Docs urge parents to avoid antibiotics to treat the common cold

WASHINGTON — This is peak season for colds and respiratory infections. And there is growing concern that too many children could be getting medications they don’t need.

The U.S. Centers for Disease Control and Prevention has launched a campaign to convince doctors to cut back on prescriptions for antibiotics for both children and adults suffering from everything from the common cold to garden-variety bronchitis.

The reason is simple.

“Respiratory illnesses are predominantly caused by viruses, and antibiotics do not have any ability to target and attack viruses,” says Dr. Kavita Parikh, a pediatrician with the Children’s National Health System.

Antibiotics fight bacteria. Although they might be useful in treating a strep throat, they do nothing to ease the symptoms of a bad cold.

Yet they remain a rather popular treatment. Parikh says it is taking time to get the word out, and praises both the CDC campaign and a similar effort to curb adult antibiotic use by the American Board of Internal Medicine.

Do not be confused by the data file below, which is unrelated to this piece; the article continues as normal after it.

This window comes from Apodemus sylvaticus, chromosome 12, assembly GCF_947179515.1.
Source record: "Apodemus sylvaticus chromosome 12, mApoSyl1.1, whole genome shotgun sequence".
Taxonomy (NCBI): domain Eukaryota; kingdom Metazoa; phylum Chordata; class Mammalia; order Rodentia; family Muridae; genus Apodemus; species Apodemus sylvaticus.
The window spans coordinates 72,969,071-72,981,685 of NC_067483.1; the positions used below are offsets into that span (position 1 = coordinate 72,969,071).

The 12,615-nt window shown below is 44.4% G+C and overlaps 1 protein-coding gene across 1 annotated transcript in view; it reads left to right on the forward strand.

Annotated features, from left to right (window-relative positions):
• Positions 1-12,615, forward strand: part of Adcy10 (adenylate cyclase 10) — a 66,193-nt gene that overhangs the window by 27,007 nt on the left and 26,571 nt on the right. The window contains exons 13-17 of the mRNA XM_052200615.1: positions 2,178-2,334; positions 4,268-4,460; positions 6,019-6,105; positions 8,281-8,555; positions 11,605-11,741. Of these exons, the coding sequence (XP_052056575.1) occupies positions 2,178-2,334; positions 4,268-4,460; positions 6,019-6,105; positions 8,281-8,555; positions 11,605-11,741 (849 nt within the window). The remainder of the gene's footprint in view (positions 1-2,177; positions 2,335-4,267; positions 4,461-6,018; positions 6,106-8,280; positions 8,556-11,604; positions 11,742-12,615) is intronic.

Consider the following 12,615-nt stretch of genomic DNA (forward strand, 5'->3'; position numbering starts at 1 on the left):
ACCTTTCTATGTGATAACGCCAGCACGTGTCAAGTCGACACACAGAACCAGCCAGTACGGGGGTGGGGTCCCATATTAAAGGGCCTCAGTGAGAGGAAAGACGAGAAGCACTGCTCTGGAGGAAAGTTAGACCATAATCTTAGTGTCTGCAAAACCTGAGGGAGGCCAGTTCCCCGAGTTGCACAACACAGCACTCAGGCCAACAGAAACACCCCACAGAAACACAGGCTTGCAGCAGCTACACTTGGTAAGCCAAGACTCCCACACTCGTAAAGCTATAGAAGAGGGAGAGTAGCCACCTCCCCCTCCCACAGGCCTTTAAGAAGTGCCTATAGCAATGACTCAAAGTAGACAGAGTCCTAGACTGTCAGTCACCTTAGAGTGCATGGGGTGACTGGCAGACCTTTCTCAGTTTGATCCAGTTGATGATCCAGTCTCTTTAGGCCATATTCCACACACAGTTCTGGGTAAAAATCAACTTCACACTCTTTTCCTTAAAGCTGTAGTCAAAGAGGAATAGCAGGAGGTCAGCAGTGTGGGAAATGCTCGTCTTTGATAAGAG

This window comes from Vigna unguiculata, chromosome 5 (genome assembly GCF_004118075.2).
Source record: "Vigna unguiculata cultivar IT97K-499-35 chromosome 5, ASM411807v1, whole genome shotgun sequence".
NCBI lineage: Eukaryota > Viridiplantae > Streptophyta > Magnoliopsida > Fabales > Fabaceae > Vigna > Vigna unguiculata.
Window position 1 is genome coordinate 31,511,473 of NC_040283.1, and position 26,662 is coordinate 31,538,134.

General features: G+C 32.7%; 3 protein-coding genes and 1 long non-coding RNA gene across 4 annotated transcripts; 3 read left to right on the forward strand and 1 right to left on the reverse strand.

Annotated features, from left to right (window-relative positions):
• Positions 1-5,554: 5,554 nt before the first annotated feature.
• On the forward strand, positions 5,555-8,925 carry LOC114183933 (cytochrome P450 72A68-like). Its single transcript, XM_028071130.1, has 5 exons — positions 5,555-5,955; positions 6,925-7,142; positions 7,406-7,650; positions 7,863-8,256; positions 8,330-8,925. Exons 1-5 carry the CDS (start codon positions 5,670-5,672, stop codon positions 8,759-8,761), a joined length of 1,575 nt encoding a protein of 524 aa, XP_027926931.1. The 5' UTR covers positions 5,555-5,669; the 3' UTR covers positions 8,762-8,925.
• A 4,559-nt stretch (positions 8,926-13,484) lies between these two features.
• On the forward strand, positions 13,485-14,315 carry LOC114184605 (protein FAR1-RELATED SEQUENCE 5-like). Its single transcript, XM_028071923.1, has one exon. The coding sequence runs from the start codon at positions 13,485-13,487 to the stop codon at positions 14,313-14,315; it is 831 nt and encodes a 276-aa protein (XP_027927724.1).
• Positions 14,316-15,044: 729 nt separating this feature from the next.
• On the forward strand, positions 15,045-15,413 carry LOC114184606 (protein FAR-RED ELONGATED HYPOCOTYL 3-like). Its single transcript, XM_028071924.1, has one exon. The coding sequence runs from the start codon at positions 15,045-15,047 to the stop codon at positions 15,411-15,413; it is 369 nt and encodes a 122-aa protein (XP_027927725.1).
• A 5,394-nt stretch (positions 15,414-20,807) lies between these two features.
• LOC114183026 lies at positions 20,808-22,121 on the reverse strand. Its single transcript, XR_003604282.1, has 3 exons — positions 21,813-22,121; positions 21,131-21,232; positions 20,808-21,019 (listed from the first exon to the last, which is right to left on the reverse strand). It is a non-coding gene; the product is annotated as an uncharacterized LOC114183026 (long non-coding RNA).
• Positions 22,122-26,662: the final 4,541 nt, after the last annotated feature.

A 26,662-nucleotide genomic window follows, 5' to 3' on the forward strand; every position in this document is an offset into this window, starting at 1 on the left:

She says the medical community needs to remember that the overuse of antibiotics can have consequences for both the patient and the community. These drugs can cause side effects for children including a rash or upset stomach.

At the same time, overuse on a community-wide scale could lead to the development of drug-resistant “super bugs.”

Basic respiratory infections like a bad cold usually just run their course in a matter of days. For most children, the best course is to treat the symptoms the old-fashions way: rest, fluids, steam and perhaps an over-the-counter medication to reduce a fever.

Parikh says if the cough and congestion last more than 10 days, it’s a good idea to visit the doctor. It could be the illness has a bacterial component and in that case, an antibiotic might help.

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